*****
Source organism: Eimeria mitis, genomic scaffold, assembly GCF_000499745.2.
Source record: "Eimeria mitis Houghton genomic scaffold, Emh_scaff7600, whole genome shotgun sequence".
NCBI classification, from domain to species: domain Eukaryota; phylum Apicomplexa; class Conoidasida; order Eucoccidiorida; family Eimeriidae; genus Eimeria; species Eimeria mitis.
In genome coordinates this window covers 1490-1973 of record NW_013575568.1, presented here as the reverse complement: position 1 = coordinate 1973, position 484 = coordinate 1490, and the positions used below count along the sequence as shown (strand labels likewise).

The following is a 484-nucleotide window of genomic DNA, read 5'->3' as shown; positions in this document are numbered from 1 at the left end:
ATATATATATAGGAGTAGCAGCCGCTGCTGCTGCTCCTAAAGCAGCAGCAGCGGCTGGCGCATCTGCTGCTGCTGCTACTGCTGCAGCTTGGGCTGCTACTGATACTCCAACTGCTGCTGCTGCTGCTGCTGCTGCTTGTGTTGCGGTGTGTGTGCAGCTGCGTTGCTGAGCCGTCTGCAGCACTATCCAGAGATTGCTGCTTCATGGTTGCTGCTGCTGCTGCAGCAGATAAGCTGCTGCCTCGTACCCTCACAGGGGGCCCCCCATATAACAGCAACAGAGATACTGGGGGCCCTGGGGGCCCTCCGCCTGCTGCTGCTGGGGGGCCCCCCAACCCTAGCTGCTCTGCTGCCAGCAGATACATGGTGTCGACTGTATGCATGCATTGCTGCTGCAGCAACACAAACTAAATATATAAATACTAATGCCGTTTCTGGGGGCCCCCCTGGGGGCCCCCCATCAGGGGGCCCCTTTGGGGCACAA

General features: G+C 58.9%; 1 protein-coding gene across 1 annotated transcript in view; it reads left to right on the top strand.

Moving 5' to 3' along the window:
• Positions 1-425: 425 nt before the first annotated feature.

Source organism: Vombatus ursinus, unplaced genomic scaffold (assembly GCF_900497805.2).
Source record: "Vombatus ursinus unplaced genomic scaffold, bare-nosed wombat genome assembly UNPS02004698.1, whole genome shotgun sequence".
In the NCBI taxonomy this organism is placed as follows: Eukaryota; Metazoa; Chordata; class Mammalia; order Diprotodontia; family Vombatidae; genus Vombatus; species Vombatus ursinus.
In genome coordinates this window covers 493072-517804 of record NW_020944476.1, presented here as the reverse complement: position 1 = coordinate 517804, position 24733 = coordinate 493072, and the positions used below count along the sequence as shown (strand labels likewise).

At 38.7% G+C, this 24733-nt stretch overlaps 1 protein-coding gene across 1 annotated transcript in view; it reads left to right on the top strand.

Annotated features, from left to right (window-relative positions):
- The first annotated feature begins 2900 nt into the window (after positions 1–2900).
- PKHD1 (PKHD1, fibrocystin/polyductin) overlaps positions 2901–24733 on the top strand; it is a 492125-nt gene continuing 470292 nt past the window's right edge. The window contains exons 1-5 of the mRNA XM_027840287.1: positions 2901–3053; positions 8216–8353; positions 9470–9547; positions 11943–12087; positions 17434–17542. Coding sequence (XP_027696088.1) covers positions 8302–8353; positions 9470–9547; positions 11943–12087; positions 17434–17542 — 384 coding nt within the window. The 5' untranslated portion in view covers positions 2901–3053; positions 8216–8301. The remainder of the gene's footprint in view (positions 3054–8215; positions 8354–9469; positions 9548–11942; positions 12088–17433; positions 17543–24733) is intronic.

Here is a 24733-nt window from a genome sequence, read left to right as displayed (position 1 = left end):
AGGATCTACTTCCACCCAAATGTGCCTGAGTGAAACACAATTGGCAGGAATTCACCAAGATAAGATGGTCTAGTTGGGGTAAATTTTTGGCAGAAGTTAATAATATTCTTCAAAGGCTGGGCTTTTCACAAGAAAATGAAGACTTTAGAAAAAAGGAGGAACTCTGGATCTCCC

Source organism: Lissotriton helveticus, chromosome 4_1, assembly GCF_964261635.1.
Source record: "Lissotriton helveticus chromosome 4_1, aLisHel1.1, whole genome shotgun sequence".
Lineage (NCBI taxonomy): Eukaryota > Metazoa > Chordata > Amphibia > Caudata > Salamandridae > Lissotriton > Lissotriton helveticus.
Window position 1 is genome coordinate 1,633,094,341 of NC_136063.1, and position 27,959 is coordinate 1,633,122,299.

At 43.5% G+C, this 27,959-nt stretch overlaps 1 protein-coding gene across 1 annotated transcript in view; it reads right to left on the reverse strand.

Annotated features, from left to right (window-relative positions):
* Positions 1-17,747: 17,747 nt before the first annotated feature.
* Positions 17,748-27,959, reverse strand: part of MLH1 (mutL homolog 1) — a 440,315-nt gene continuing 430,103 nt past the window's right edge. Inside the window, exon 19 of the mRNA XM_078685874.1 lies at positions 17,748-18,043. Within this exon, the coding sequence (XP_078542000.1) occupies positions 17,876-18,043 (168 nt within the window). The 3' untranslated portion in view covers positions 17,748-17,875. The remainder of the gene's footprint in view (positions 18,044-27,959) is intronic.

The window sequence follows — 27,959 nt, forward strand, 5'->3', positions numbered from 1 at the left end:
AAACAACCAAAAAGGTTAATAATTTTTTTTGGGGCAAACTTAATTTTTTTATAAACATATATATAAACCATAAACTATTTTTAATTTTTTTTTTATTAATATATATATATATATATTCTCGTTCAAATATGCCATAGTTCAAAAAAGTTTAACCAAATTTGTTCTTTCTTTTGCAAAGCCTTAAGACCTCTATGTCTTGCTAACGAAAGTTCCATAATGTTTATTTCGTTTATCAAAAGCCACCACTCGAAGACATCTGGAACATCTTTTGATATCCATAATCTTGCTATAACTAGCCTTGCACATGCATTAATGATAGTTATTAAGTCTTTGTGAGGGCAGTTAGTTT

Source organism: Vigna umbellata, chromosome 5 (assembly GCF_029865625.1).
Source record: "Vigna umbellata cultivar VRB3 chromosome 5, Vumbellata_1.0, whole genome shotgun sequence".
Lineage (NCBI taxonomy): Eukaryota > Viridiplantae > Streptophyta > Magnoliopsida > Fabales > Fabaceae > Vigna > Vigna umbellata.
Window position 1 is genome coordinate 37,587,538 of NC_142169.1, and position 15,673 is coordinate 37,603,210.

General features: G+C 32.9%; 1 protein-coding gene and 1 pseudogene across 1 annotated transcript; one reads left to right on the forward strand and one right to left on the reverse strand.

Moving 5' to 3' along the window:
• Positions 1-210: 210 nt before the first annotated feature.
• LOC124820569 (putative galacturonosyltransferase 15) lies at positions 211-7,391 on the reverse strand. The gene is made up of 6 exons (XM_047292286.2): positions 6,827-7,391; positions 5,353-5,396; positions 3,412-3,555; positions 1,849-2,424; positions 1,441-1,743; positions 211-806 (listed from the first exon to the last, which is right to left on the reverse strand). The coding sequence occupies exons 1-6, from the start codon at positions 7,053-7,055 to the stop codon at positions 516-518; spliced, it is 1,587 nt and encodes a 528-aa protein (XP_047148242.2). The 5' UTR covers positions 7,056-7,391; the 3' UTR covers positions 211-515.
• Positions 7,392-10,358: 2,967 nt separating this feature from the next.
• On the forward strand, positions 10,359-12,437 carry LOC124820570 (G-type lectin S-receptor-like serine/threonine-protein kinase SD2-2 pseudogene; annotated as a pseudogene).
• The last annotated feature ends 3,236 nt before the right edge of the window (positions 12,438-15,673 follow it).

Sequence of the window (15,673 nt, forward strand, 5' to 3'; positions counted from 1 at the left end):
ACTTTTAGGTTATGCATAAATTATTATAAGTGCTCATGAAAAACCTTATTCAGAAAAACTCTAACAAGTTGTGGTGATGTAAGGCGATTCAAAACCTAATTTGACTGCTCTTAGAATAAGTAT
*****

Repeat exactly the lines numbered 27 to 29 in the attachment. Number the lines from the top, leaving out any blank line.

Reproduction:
* Positions 17,748-27,959, reverse strand: part of MLH1 (mutL homolog 1) — a 440,315-nt gene continuing 430,103 nt past the window's right edge. Inside the window, exon 19 of the mRNA XM_078685874.1 lies at positions 17,748-18,043. Within this exon, the coding sequence (XP_078542000.1) occupies positions 17,876-18,043 (168 nt within the window). The 3' untranslated portion in view covers positions 17,748-17,875. The remainder of the gene's footprint in view (positions 18,044-27,959) is intronic.

The window sequence follows — 27,959 nt, forward strand, 5'->3', positions numbered from 1 at the left end:
AAACAACCAAAAAGGTTAATAATTTTTTTTGGGGCAAACTTAATTTTTTTATAAACATATATATAAACCATAAACTATTTTTAATTTTTTTTTTATTAATATATATATATATATATTCTCGTTCAAATATGCCATAGTTCAAAAAAGTTTAACCAAATTTGTTCTTTCTTTTGCAAAGCCTTAAGACCTCTATGTCTTGCTAACGAAAGTTCCATAATGTTTATTTCGTTTATCAAAAGCCACCACTCGAAGACATCTGGAACATCTTTTGATATCCATAATCTTGCTATAACTAGCCTTGCACATGCATTAATGATAGTTATTAAGTCTTTGTGAGGGCAGTTAGTTT